Remote training - learning in a new reality

Piotr Nazimek
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14 maja 2020

No matter what we call them, distance or remote training, or online training, is something that both participants and many trainers have been rather unconvinced about. Almost always treated as an inferior service, less effective and definitely not advisable if you can only do on-site training. I myself sometimes thought this way and preferred to be in the classroom, because it is familiar terrain, already tested many times, and less slippery. This attitude, both in the participants and the trainers, was very quickly changed by a nasty germ only a few tens of nanometers in size. We all had to forget about on-site training, almost overnight.

Day one: fluidity

I've done online training before, but until now I hadn't treated it any differently. I was subconsciously striving to recreate the conditions of the lecture hall. That nothing should change and remain as it was before. It may not be a dead end, but it's certainly a bit of a dangerous alley. Distance learning is still learning, but still in a different form than classroom training. I know it's a cliché statement, but read aloud it allows you to hit the reset button in your head and look at the whole thing from a slightly different perspective. Of course, there are many similarities between the two forms, but the key is to make the most of the advantages of the differences and eliminate their disadvantages as much as you can.

If I had to pick one thing that bothers me most about electronic communication, it would be its fluidity. What comes up online is something we don't feel at all in face-to-face contact. I'm not even thinking here about the video transmission that cuts in, because you can still somehow live with that. The most important thing is the voice, which must be clear, crisp and smooth. The first two adjectives will provide a reasonably good microphone. Sometimes surprisingly good quality is offered by headsets or microphones built into phones. The communications platforms themselves can effectively clean the audio path of various noises. However, all this must be smooth, the voice must not cut in every now and then, because it is impossible to listen to it, and certainly to learn while doing so.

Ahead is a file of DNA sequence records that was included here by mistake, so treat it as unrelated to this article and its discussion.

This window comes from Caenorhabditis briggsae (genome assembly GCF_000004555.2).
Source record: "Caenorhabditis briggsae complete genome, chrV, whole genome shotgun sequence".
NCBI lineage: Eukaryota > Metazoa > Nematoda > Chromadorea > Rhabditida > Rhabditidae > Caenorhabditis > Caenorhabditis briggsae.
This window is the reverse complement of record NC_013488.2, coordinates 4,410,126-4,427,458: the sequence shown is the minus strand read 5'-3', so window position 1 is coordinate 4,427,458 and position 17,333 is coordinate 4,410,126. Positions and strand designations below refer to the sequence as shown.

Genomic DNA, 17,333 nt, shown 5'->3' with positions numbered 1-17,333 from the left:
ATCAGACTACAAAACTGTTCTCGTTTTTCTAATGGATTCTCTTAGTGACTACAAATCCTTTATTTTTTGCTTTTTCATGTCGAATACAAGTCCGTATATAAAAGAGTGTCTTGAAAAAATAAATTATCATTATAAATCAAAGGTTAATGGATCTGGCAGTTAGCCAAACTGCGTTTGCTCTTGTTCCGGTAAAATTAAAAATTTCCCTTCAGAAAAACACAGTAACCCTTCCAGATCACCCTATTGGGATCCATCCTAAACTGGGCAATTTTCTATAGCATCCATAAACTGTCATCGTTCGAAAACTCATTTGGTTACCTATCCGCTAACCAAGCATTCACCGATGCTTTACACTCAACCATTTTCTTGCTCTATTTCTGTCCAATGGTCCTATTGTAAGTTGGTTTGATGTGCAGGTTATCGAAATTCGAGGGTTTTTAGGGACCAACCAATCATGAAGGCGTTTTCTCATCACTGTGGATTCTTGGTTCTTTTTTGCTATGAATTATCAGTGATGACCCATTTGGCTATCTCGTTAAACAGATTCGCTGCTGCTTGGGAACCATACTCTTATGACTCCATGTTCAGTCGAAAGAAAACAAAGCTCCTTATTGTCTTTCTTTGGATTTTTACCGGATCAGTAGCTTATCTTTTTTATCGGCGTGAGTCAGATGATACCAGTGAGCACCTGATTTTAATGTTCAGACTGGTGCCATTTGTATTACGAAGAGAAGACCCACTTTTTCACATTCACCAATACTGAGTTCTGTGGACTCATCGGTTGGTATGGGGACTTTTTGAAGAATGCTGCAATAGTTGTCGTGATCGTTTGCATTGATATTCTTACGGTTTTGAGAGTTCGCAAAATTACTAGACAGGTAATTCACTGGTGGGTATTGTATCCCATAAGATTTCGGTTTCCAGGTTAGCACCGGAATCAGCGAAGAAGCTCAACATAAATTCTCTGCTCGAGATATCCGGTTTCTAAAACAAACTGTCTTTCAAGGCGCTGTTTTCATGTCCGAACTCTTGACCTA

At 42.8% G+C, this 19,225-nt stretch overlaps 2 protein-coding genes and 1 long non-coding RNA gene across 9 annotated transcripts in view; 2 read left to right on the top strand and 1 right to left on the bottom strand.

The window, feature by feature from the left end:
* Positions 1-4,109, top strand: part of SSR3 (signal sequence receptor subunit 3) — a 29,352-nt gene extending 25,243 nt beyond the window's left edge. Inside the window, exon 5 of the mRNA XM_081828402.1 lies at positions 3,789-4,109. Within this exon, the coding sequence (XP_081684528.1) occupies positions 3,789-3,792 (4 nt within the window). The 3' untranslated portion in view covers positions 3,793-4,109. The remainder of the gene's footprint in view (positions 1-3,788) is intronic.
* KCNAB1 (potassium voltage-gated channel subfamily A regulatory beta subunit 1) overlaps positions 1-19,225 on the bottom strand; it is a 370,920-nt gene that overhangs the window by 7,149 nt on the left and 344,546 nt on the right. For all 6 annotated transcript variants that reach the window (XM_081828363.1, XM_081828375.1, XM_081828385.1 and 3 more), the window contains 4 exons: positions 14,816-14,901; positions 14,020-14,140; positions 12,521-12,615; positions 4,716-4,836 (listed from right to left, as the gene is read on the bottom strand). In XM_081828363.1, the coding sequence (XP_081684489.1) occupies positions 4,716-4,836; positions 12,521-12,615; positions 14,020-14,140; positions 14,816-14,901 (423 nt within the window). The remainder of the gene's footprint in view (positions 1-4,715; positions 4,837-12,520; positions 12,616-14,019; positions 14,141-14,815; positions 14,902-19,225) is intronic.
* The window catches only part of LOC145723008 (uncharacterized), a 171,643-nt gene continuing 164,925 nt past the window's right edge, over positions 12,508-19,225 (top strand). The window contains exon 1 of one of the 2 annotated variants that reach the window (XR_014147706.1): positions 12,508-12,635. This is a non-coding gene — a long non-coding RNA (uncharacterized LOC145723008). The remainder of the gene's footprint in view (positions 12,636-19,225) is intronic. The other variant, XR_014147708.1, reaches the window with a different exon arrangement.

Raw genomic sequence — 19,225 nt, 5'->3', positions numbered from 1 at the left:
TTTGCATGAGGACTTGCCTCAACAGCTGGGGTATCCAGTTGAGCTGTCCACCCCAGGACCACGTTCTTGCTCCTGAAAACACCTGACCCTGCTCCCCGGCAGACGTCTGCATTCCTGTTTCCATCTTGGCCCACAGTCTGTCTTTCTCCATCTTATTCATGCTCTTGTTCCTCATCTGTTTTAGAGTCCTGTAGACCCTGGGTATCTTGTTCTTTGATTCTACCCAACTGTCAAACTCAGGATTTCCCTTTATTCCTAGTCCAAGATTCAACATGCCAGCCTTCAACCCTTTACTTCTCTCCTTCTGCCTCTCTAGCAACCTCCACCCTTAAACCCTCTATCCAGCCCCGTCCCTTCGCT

This is not at all about a grazing connection. Its bandwidth goes down the drain. You can have and 1000 Gbps, but if the connection is not stable it is of no use. Much better transmission smoothness can be achieved on a weak but stable 3 Mbps. You also have to remember that there are two sides to communication. It is not only about the bandwidth of the leading link. Fluidity must be ensured first of all at the participants. This means that the platform used as well as what the presenter does must not flood the participants with excessive data.

Day two: focus

The advantage of classroom training, especially those conducted off-site, is that participants can fully focus on learning. Getting caught up in errands and activities just for a moment, and thus distracted, is severely hampered. And once the phone and mail are turned off, it's basically impossible.

In our homes, we are distracted by other things. Just as when working outside the office (i.e., training outside the classroom), the environment is extremely important when studying. It is necessary to take care of a quiet corner. Not everyone has that quiet corner in a place they want to show everyone. And so we came to the subject of the camera at the participants, which, according to many opinions, must be there and without it, after all, it is impossible.

Sure it's better when we can see each other. But with a dozen people, the presenter hardly uses it anyway. Technical training requires dealing with additional things beyond the camera and presentation. And it's a view of a virtual machine, or a development environment or whiteboard. In a little while we'll add chat. There's not enough time or space on the desktop to watch everyone.